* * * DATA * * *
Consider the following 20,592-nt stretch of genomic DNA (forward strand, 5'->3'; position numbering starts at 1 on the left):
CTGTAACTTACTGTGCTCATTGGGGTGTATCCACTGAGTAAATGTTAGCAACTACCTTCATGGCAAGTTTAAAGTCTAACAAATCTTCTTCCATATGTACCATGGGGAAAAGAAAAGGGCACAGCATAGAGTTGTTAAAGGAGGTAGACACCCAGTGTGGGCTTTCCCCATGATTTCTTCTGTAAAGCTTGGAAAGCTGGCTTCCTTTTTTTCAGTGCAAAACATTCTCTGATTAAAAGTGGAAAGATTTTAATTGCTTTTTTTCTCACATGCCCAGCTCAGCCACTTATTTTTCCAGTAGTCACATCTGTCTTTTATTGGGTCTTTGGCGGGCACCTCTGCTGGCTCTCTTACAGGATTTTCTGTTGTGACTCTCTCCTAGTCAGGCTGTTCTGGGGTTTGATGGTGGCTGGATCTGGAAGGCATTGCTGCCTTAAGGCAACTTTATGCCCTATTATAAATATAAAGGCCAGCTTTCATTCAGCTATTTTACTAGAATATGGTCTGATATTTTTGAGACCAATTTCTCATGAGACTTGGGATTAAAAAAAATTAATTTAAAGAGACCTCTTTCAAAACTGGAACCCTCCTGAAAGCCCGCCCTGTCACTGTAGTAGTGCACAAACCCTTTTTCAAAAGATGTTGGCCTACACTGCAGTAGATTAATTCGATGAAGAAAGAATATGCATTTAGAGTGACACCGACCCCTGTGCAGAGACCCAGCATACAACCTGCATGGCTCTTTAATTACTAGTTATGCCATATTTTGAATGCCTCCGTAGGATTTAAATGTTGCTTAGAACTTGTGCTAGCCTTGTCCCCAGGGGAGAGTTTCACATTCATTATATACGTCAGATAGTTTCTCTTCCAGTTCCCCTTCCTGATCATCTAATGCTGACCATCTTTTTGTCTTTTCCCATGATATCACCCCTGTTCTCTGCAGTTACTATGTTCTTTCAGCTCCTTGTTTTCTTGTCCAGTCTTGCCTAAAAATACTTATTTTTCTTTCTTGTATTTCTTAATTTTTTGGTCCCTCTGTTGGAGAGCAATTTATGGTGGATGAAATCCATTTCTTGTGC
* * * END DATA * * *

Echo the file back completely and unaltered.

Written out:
Consider the following 20,592-nt stretch of genomic DNA (forward strand, 5'->3'; position numbering starts at 1 on the left):
CTGTAACTTACTGTGCTCATTGGGGTGTATCCACTGAGTAAATGTTAGCAACTACCTTCATGGCAAGTTTAAAGTCTAACAAATCTTCTTCCATATGTACCATGGGGAAAAGAAAAGGGCACAGCATAGAGTTGTTAAAGGAGGTAGACACCCAGTGTGGGCTTTCCCCATGATTTCTTCTGTAAAGCTTGGAAAGCTGGCTTCCTTTTTTTCAGTGCAAAACATTCTCTGATTAAAAGTGGAAAGATTTTAATTGCTTTTTTTCTCACATGCCCAGCTCAGCCACTTATTTTTCCAGTAGTCACATCTGTCTTTTATTGGGTCTTTGGCGGGCACCTCTGCTGGCTCTCTTACAGGATTTTCTGTTGTGACTCTCTCCTAGTCAGGCTGTTCTGGGGTTTGATGGTGGCTGGATCTGGAAGGCATTGCTGCCTTAAGGCAACTTTATGCCCTATTATAAATATAAAGGCCAGCTTTCATTCAGCTATTTTACTAGAATATGGTCTGATATTTTTGAGACCAATTTCTCATGAGACTTGGGATTAAAAAAAATTAATTTAAAGAGACCTCTTTCAAAACTGGAACCCTCCTGAAAGCCCGCCCTGTCACTGTAGTAGTGCACAAACCCTTTTTCAAAAGATGTTGGCCTACACTGCAGTAGATTAATTCGATGAAGAAAGAATATGCATTTAGAGTGACACCGACCCCTGTGCAGAGACCCAGCATACAACCTGCATGGCTCTTTAATTACTAGTTATGCCATATTTTGAATGCCTCCGTAGGATTTAAATGTTGCTTAGAACTTGTGCTAGCCTTGTCCCCAGGGGAGAGTTTCACATTCATTATATACGTCAGATAGTTTCTCTTCCAGTTCCCCTTCCTGATCATCTAATGCTGACCATCTTTTTGTCTTTTCCCATGATATCACCCCTGTTCTCTGCAGTTACTATGTTCTTTCAGCTCCTTGTTTTCTTGTCCAGTCTTGCCTAAAAATACTTATTTTTCTTTCTTGTATTTCTTAATTTTTTGGTCCCTCTGTTGGAGAGCAATTTATGGTGGATGAAATCCATTTCTTGTGC